Types of Bank Accounts


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Types of Bank Accounts
There are a number of variations of banking accounts among all the banks that may be called different names. To make it simple, we have identified the most basic accounts. Each account is FDIC insured up to $100,000 in the event that the bank or financial institution goes out of business.


The most common bank account, a checking account, provides frequent access to funds through a number of different channels such as checks, ATM withdrawls and wire transfer. Most checking accounts do not pay high interest on funds kept unless the account is a special type of checking account that requires high minimum balances.


A savings account is maintained by retail financial institutions such as a Bank of America or Wells Fargo. The main purpose of a savings account is to earn interest on money not currently needed.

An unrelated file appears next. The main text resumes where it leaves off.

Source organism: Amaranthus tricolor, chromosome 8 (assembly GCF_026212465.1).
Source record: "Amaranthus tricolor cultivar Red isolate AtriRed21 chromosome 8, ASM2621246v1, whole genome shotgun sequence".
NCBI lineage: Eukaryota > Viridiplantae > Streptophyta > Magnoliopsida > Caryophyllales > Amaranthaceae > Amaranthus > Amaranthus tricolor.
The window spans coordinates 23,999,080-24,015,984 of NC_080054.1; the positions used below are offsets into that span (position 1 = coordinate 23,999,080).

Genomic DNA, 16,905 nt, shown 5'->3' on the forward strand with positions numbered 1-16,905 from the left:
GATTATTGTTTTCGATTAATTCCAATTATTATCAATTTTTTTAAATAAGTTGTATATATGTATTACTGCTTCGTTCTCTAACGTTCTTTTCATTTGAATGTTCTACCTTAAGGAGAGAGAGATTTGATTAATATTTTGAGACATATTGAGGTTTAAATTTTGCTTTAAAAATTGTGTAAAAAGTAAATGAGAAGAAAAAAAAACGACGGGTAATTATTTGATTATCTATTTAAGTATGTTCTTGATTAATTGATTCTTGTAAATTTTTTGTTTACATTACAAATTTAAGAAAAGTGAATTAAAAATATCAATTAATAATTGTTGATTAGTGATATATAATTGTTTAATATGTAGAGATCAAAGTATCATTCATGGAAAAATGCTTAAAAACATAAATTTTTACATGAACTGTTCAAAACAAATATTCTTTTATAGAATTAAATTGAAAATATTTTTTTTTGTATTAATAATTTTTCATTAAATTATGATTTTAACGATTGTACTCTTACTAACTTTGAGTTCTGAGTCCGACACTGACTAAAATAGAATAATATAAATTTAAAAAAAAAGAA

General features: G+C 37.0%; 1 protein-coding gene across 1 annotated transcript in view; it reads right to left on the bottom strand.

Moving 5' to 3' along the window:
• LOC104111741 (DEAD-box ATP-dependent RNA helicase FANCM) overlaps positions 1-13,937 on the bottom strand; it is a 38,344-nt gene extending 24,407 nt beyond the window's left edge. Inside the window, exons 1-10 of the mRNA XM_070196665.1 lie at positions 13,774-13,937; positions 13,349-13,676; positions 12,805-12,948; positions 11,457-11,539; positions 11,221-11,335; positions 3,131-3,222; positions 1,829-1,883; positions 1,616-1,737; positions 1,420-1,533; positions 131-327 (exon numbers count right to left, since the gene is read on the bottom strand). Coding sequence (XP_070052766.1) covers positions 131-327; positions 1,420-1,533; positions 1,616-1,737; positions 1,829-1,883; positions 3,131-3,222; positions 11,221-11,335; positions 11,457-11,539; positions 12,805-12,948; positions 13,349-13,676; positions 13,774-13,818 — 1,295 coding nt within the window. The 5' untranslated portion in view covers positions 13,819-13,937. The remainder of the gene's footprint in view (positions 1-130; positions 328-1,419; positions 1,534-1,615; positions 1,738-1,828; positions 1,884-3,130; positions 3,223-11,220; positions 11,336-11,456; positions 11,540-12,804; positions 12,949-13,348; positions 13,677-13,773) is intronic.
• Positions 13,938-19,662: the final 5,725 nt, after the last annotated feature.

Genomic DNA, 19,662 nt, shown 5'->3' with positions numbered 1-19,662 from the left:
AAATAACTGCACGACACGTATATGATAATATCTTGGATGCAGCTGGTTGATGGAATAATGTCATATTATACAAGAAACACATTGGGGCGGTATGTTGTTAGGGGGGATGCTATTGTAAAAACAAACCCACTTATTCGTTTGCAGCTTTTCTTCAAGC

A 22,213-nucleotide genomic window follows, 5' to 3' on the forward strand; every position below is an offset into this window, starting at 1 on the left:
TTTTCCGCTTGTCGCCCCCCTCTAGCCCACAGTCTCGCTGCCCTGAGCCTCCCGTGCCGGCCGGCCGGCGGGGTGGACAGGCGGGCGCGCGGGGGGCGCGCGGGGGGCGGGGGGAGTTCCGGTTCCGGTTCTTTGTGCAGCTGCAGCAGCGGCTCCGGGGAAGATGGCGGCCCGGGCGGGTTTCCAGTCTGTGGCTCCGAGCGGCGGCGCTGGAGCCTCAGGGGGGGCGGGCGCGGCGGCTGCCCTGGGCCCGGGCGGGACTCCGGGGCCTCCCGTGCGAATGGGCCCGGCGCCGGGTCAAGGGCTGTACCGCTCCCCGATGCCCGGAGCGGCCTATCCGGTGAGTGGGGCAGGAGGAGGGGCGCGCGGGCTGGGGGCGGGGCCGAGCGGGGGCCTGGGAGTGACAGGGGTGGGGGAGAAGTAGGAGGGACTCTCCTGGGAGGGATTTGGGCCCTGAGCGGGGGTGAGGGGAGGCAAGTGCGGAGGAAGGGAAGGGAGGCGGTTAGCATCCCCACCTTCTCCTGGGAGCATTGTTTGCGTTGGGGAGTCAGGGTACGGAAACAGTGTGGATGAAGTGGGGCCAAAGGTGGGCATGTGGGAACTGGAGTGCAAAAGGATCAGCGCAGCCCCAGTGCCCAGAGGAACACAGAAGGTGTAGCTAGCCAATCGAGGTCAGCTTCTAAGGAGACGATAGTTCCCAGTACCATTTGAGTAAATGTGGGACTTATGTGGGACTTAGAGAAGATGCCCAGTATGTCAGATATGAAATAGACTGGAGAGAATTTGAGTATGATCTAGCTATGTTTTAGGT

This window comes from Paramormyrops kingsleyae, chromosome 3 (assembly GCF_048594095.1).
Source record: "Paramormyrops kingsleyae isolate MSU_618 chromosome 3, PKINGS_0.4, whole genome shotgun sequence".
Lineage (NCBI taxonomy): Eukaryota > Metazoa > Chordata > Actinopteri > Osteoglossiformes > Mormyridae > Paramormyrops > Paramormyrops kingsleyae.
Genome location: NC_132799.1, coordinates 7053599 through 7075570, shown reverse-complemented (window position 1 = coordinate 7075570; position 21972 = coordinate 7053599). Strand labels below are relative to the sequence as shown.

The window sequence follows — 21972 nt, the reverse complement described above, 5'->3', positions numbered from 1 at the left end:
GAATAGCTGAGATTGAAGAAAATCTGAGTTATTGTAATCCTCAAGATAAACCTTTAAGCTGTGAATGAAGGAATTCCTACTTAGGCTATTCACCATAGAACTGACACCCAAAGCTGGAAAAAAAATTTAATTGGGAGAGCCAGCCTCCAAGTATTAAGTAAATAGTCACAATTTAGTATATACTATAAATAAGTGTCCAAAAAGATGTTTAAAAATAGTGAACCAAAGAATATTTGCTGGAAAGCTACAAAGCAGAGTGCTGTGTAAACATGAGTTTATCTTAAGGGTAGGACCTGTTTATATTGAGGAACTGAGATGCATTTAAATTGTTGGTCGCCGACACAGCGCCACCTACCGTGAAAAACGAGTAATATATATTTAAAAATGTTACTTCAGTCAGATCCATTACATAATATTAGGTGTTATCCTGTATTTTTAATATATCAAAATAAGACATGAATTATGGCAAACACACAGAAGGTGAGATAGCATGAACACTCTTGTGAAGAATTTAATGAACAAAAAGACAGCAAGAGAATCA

A savings account is different than a checking account in that the funds in the account cannot be used directly such as writing a check. One would need to transfer the money or withdrawl the money from the account. Savings account earn interest on the money kept. Interest rates can range from a little over 0% to as much as 5% on promotional accounts.

All money in a traditional savings account is considered liquid asset.

Certificates of Deposit (CDs)

A certificate of deposit or CD is a deposit of funds for a fixed term and a fixed interest rate. Common terms are 3-months, 6-months and 12-months. CDs are offered by banks and credit unions. There are some CDs that do not have a fixed interest rate.

Money Market Account

Money market account is a type of savings account that often has higher interest rates. Money market accounts are liquid, meaning you are not obligated to leave your money in the account for a set term. However, the accounts tend to have a monthly limit of how many times you can transfer money out. The number can be anywhere from 1 to 6 times.

The minimum deposit for money market accounts is typically $1,000. However, to start earning any real interest over 1%, you will need at least $10,000 to move into a higher tier.
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